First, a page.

Guess I have to start ordering stuff on the web now and wait a week every time until I can play/watch it:(

    PSN: SYS64738_UK

  • Deleted user 16 January 2013 21:24:56
    neilqpr wrote:
    HMV Ireland gone as of ten minutes ago according to their twitter account.
    I would be upset if I had seen this hand written on some parchment. Typed and on a computer screen and I feel NOTHING.
  • Syrette 16 Jan 2013 22:50:22 43,454 posts
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    RichieTenenbaum wrote:
    Also people who illegally download fuck me right off. They have this entitlement. Like they are owed this shit, and go after any artist that protests about it. Saying they should just do it for the love and they're money grabbing cunts.
    A couple of friends/people on the internet being vocal about the above does not mean that everyone who pirates music holds the same beliefs. Millions of people do it, there is no general consensus.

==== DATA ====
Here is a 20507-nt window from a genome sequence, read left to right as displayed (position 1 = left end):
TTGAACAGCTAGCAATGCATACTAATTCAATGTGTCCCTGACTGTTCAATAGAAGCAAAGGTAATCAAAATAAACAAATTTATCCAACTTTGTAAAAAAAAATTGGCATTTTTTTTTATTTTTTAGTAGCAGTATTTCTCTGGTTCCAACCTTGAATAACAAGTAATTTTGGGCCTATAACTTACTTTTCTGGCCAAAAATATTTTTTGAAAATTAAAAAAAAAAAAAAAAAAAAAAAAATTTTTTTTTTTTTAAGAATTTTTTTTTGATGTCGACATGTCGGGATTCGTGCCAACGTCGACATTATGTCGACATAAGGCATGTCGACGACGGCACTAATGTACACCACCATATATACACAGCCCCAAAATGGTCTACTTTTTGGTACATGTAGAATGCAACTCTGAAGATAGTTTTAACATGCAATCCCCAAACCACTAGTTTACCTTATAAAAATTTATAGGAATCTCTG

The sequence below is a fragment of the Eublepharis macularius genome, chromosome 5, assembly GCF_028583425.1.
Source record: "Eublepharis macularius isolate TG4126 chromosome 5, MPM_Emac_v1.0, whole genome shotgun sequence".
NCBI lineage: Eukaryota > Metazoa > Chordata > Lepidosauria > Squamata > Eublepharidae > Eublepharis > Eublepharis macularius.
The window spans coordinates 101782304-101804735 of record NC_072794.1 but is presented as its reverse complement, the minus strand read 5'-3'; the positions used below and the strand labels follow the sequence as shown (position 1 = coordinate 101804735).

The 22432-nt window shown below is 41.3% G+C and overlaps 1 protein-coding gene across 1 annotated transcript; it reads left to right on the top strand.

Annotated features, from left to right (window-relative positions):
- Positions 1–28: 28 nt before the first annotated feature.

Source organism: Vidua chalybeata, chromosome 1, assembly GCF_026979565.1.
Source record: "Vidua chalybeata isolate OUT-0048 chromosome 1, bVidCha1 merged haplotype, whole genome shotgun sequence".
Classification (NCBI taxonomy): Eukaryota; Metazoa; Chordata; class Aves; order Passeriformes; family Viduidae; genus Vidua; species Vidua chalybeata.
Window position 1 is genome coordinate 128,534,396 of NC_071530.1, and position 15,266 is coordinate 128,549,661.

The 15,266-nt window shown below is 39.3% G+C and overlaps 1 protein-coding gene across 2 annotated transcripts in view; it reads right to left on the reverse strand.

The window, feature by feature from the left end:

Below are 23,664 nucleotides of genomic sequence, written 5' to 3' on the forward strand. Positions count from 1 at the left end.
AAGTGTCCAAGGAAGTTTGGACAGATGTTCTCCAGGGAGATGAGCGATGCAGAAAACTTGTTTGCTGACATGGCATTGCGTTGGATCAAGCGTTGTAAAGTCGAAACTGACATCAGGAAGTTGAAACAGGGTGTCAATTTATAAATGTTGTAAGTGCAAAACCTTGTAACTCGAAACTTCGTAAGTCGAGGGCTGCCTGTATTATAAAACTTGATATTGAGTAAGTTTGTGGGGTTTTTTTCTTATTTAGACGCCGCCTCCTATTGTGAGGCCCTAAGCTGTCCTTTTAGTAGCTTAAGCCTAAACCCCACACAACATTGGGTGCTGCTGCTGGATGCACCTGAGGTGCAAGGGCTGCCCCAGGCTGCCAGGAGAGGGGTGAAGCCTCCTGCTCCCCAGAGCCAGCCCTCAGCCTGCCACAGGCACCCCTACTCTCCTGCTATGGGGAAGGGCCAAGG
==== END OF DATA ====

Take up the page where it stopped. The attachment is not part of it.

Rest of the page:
Personally, I've download music illegally in the past and I'm sure I will in the future. Do I feel entitled to it? No. Do I feel bad for the artist? Yes.

    Now I do buy most of my music, and occasionally will buy it in CD form if I feel I want the physical package (a lot of bands include DVDs and other merch in CD packages, so I often go for them). A lot of my pirating has led to me buying other releases/tickets/merch, not that that excuses it. With Spotify and artists putting a lot of material up for streaming, 'previewing' material I'm not sure I want to pay money for is not as valid an excuse as it used to be.

    Edited by Syrette at 22:51:51 16-01-2013

  • FWB 16 Jan 2013 23:14:18 44,572 posts
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    The industry/musicians need to accept the current state. Is it wrong that people copy music? Probably, but a generation is growing up which doesn't think so and the law can't deal with it. Best to adapt and find another way of financing yourself... tours, sponsorships, licensing in movies and TV shows. Music won't die, but you might not be able to become as stinking rich as you could before.
  • rudedudejude 17 Jan 2013 01:09:22 2,174 posts